The number one and number two semiconductor manufacturers, Intel and AMD, both cited reduced PC demand and weak back-to-school sales this week as they reported third-quarter earnings that fell short of analysts’ expectations.
AMD proved to be one of the biggest surprises this earnings season, with a US$254 million loss on $508.2 million in sales revenue. Those results represent a 34 percent decline from the previous year’s $765.9 million in sales. AMD also reported a smaller loss of $187 million a year ago.
Analysts surveyed by Thomson First Call had expected AMD to lose about $230 million on sales of $499.7 million.
On Intel’s Heels
Earlier this week, Intel booked third-quarter revenue of $6.5 billion, nearly flat with last year’s $6.55 billion, halting a marketwide rally that had been ongoing for four days.
“Although the industry is experiencing one of its worst downturns ever, we continue to move our technology forward,” Intel CEO Craig R. Barrett said. “Going forward, we remain committed to investments in new products and technologies, setting the stage for us to emerge even stronger when the economy and demand recover.”
PC Chips Fall as Others Rise
AMD pointed to strong chip sales for servers, mobile devices and flash memory, and said its progress in those areas was masked by continued losses in the PC market.
“We will begin to implement additional and aggressive actions in the fourth quarter that are expected to significantly reduce our quarterly breakeven point beginning in the first quarter of 2003,” said Robert J. Rivet, AMD’s chief financial officer.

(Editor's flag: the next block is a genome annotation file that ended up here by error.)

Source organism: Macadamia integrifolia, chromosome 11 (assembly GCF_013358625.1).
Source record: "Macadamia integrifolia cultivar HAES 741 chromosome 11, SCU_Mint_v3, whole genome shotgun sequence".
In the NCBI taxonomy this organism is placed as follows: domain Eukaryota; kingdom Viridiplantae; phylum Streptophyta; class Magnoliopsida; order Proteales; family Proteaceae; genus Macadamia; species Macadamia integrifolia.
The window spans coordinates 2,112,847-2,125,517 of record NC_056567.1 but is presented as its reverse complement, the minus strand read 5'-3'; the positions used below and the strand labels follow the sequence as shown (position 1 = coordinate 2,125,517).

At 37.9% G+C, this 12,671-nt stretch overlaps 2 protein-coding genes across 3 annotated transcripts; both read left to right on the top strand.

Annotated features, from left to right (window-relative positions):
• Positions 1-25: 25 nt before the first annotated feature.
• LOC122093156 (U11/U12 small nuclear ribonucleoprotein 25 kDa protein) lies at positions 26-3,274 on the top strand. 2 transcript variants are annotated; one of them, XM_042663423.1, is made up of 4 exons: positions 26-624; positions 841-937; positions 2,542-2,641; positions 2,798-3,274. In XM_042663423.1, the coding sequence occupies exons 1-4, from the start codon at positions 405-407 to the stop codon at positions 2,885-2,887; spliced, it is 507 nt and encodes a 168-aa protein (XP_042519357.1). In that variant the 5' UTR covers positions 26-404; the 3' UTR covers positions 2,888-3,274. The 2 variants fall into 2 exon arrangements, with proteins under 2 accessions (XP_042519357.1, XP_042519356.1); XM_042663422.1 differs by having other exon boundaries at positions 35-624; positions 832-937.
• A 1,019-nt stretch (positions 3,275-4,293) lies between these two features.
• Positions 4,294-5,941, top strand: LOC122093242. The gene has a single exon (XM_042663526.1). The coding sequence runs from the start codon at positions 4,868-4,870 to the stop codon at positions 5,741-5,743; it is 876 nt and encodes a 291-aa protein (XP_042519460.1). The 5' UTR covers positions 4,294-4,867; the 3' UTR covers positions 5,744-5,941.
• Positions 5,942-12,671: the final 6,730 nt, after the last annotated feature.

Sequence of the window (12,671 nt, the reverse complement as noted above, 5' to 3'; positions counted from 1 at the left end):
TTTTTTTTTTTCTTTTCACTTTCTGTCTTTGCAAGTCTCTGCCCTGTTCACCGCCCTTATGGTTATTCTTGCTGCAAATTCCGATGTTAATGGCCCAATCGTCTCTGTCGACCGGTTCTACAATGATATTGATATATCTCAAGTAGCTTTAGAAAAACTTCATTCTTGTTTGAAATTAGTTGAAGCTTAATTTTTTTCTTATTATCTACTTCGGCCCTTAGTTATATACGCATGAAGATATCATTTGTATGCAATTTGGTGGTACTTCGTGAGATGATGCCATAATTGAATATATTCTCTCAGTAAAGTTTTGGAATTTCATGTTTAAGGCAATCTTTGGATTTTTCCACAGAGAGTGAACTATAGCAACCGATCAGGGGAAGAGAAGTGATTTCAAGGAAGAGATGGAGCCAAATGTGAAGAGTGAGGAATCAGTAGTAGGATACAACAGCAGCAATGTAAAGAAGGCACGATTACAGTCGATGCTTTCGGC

Intel also noted that third-quarter shipments of chipsets, flash memory and Ethernet connectivity product units were higher than in the previous quarter, while it also released 18 new microprocessors and 11 mobile processors.
Mobile Bright Spot
IDC senior semiconductor analyst Shane Rau told the E-Commerce Times that the area offering the most growth potential for chipmakers is mobile chips.
“I think companies are surprised over and over again about how conservative end users are being in their purchasing,” Rau said. “We’ve known for a long time that corporations have been very conservative on their IT budgets and how much they spend on things like PCs.”
Holiday Sales Hazy
While holiday sales are traditionally among the strongest for chip manufacturers, sales this season are not forecast to equal previous increases of nearly 20 percent. Intel said it expects fourth-quarter sales to be between $6.5 billion and $6.9 billion — marginally higher than in the third quarter.
Last month, IDC cut its worldwide PC buying forecast for consumer and business sectors for the remainder of 2002 to a meager 1.1 percent growth, down from the company’s original 4.7 percent forecast earlier in the year.
To combat the downturn, Rau anticipated that chip companies will respond with slashed prices.
“There’s going to be a lot of pressure on prices through the fourth quarter because companies like Intel not only have competitive issues to deal with, but overall market issues,” he said. “Intel and other companies will be cutting prices in order to simulate overall growth of PCs, as well as simply maintain their sales of chips.”